Submitted to: Plant Biology Annual Meeting
Publication Type: Abstract Only
Publication Acceptance Date: 4/3/2007
Publication Date: 7/7/2007
Citation: Wang, J., Peplogle, A., Wang, X., Davis, E.L., Mitchum, M. 2007. Functional characterization of plant-parasitic cyst nematode CLE peptides. Plant Biology Annual Meeting.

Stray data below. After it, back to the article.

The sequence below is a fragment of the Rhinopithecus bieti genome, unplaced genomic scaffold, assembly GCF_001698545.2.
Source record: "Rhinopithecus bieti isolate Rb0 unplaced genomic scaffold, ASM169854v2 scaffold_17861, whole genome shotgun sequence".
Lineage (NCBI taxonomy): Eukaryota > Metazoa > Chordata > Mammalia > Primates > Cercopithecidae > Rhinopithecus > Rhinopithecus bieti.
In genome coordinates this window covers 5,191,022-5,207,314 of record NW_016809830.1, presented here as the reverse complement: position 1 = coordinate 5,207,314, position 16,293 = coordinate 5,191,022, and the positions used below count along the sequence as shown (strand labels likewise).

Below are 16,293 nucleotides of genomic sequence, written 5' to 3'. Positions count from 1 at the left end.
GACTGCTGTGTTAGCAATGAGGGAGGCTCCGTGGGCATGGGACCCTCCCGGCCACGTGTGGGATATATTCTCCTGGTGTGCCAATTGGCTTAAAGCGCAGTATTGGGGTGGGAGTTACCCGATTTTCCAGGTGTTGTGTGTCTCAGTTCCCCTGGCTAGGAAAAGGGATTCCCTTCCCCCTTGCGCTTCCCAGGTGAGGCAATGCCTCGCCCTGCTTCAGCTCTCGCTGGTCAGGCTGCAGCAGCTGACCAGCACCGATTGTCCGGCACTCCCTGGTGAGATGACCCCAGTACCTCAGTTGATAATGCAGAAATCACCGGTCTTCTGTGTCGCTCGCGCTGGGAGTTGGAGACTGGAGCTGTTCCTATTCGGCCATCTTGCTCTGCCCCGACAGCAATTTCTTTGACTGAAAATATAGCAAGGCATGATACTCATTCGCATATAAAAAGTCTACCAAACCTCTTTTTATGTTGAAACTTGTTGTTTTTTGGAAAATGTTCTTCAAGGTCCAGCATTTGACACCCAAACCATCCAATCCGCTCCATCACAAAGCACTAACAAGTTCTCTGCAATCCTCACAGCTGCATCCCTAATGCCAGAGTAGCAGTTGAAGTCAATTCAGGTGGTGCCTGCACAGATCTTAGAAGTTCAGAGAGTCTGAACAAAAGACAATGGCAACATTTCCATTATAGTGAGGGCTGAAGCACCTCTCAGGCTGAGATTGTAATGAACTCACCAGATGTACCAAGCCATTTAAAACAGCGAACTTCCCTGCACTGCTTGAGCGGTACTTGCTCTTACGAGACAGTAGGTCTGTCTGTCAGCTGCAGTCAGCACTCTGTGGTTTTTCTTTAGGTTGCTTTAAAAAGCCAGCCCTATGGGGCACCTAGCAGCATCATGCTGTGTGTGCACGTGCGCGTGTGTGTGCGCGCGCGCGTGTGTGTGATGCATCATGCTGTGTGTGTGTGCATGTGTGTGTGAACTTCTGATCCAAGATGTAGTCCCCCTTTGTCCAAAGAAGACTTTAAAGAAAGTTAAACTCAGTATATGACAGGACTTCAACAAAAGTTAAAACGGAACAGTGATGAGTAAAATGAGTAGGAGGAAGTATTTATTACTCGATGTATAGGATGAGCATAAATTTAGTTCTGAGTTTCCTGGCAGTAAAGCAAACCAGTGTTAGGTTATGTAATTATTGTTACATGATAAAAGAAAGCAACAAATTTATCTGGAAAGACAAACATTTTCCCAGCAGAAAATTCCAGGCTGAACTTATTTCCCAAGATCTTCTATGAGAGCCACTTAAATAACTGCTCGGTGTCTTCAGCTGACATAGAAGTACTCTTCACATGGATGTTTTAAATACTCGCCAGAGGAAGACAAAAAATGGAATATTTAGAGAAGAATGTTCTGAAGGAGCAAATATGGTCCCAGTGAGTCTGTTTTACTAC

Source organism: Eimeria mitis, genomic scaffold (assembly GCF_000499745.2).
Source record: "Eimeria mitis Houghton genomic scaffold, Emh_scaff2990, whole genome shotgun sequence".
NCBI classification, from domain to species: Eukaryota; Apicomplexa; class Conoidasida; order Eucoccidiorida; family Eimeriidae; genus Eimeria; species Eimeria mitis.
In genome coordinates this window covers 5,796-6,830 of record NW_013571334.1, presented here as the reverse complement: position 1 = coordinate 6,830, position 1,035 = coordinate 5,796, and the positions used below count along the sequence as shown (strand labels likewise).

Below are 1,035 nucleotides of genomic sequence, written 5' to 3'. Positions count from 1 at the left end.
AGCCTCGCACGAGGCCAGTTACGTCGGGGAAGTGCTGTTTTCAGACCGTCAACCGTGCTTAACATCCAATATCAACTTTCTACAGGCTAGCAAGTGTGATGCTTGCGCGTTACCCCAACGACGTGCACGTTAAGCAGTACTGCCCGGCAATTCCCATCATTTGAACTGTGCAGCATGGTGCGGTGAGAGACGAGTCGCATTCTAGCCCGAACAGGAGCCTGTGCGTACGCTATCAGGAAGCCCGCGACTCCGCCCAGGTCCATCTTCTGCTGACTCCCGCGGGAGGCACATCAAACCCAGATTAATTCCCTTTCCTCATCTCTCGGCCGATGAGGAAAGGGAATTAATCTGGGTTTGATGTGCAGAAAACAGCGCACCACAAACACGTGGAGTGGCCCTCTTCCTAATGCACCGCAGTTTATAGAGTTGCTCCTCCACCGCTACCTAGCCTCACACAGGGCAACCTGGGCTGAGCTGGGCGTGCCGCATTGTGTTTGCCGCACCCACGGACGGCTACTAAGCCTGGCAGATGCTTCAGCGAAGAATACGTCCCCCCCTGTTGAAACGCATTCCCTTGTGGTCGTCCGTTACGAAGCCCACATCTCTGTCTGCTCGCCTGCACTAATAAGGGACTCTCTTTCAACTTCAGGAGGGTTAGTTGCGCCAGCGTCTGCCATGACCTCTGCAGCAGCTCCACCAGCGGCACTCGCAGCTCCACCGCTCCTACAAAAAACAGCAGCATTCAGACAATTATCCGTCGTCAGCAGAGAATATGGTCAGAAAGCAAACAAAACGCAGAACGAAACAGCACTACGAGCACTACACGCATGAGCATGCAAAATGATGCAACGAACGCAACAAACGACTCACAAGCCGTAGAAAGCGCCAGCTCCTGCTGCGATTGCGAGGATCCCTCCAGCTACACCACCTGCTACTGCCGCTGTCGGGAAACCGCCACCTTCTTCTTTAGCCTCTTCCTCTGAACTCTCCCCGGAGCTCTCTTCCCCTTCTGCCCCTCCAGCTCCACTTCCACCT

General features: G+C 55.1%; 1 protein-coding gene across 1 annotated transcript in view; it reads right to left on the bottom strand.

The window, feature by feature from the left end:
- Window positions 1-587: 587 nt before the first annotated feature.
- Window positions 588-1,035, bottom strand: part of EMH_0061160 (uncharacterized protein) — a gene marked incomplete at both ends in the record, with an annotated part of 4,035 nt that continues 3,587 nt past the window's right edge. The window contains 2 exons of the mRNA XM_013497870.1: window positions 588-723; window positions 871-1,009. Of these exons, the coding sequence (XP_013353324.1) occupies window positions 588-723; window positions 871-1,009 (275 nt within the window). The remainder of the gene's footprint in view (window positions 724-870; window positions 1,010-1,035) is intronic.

Technical Abstract: During root infection by plant-parasitic cyst nematodes, proteins originating in gland cells are secreted through the stylet into a cell near the vasculature of the host root for the initiation and maintenance of a specialized feeding structure (syncytium). Soybean cyst nematode (SCN; Heterodera glycines) genes coding for secreted CLAVATA3/ESR (CLE)-like signaling peptides were identified. CLV3, the founding member of a 31 member CLE peptide family in Arabidopsis, plays an important role in controlling the balance between shoot meristem cell proliferation and differentiation by signaling through the CLAVATA1 (CLV1)/CLAVATA2 (CLV2) receptor complex. Two predominant SCN CLE forms, HgCLEA and HgCLEB, share an identical CLE domain and are highly induced at the onset of parasitism. Overexpression of HgCLEA, not HgCLEB in Arabidopsis under control of the CaMV35S promoter results in shoot and floral meristem defects similar to that of overexpression of CLV3, and the severity of defect correlates with expression level of the transgene. Roots of overexpression lines exhibit premature termination of the primary root meristem. Similarly, exogenous application of a synthetic peptide corresponding to the CLE motif of HgCLE suppresses the growth of primary roots. Homologous sequences with unique CLE domains have been identified from the sugar beet cyst nematode (H. schachtii), a close relative of SCN that can successfully infect Arabidopsis. Overexpression of HsCLEs in Arabidopsis results in more severe phenotypes than that of HgCLEs. These studies provide further evidence that nematode CLEs may play a key role to developmentally reprogram the fate of selected plant cells for syncytium development by ligand mimicry of plant signaling peptides.